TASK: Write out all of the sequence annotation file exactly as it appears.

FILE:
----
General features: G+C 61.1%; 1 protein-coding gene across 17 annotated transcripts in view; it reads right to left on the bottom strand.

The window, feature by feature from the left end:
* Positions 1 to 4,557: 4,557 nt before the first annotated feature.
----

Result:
General features: G+C 61.1%; 1 protein-coding gene across 17 annotated transcripts in view; it reads right to left on the bottom strand.

The window, feature by feature from the left end:
* Positions 1 to 4,557: 4,557 nt before the first annotated feature.